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Today, if you travel through Eritrea you see a water basin behind every village. We hope that the world will pick up on this opportunity and understand it. The afternoon featured cooking shows and free tasting sessions with Eritrean delicacies, this time at the Cereals and Tubers Cluster, with zighinì, shirò (pureed chickpeas), timtimo (pureed lentils), Eritrean bread..Women no longer walk five, ten, twenty kilometres to get water, because now they have it just two hundred meters away. The event witnessed a surprisingly high visitor flow, especially on the part of Eritrean women: over one hundred of them participated wearing their typical dresses in white cotton, zuria and chiffon, a show within a show.
Asked if Nevsun could have worked with another construction firm due to concerns about forced labour at Segen, he said: "Eritrea has rules on supply chain and localization efforts and we have to adhere to the government's wishes."He said he has seen progress in Eritrea's labour record during his visits, with foreign investment helping to create more stable jobs and critical infrastructure which should make Eritreans less likely to board overflowing boats for Europe."Can you operate in Eritrea without benefiting from forced labour? "No company working there can claim to be lily white." (Reporting By Chris Arsenault, Editing by Belinda Goldsmith; Please credit the Thomson Reuters Foundation, the charitable arm of Thomson Reuters, that covers humanitarian news, women's rights, trafficking, corruption and climate change.But outside of her role in “I thought it’d be super cool ...the alligators would be talking to me, the birds would be singing, the raccoons would be waving — it’d be like I’m in a Disney movie, you know what I’m saying?” she explained to Jimmy Kimmel, who started laughing and basically didn’t stop until the tale ended six minutes later.Haddish apparently didn’t anticipate that the couple would actually take her up on the offer to tour a swamp, leading to one of the more memorable afternoons of her life.Joe Fiorante, the lawyer representing alleged Eritrean victims, said Nevsun was negligent in partnering with Segen as the main sub-contractor building the mine from 2008 to 2010 and should pay damages under Canadian law.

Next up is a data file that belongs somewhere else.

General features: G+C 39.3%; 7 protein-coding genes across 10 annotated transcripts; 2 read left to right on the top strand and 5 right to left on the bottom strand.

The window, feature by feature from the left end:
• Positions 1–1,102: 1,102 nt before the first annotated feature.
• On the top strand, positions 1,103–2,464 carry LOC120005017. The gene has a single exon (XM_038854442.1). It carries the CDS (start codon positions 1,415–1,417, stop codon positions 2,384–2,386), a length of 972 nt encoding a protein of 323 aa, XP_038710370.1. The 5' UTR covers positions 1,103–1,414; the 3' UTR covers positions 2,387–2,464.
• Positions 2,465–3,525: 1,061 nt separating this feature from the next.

But Nevsun, which runs only the Eritrea project, recently released an independent 70-page human rights audit stating that "national service workers are not permitted at the Bisha Mine" and that screening ensures subcontractors were not using conscripts.
Although accusations about Bisha date back seven years, this is the first time workers have tried to take legal action outside Eritrea, which lawyers say could act as a warning to foreign companies working with regimes accused of human rights abuses."The case is still in its preliminary stages ..
(but) if the plaintiffs win, it will set a precedent," University of Ottawa law professor Penelope Simons, a human rights legal specialist, told the Thomson Reuters Foundation."So far very few of these types of cases have proceeded to trial ...
(The same seems to hold true for Pinkett Smith, who told the same story — albeit in far less funny detail — to Jimmy Fallon the same night Haddish was on .) What elevates this story from good to great is the way Haddish slyly weaves in the thread of how startled her celebrity tag-alongs were by the experience of mingling with “normal people” for the first time in who knows how long. “‘I got a discount ticket to get on a swamp, we’re about to have $66 worth of fun, girl.’” From Jada worrying that Haddish’s rental car without tinted windows might be unsafe (Haddish: “You’re from , bitch”) to Will mulling over the idea of buying his own swamp (Haddish: “You’re gonna buy a whole ecosystem?!
Haddish manages to skewer her new friends for being out of touch, but with loving amusement, as when she reveals that Pinkett Smith not only didn’t know what a “Groupon” is, but thought it meant that Haddish had “a boat that you could take a group of people on.” “I was like, ‘Jada, I got a $20 a day rental car.
Where a government systematically uses forced labour and a corporation goes into business with that government, there is a significant risk the corporation will become complicit."Nevsun has repeatedly stated that none of the workers at Bisha, which started operations in 2011, were army conscripts and said it will "vigorously defend itself" against the lawsuit. But the former construction official, a citizen of another African country, told the Thomson Reuters Foundation by phone that Eritreans conscripted into the military were forced to work at Bisha, 180 kms (110 miles) from the capital Asmara.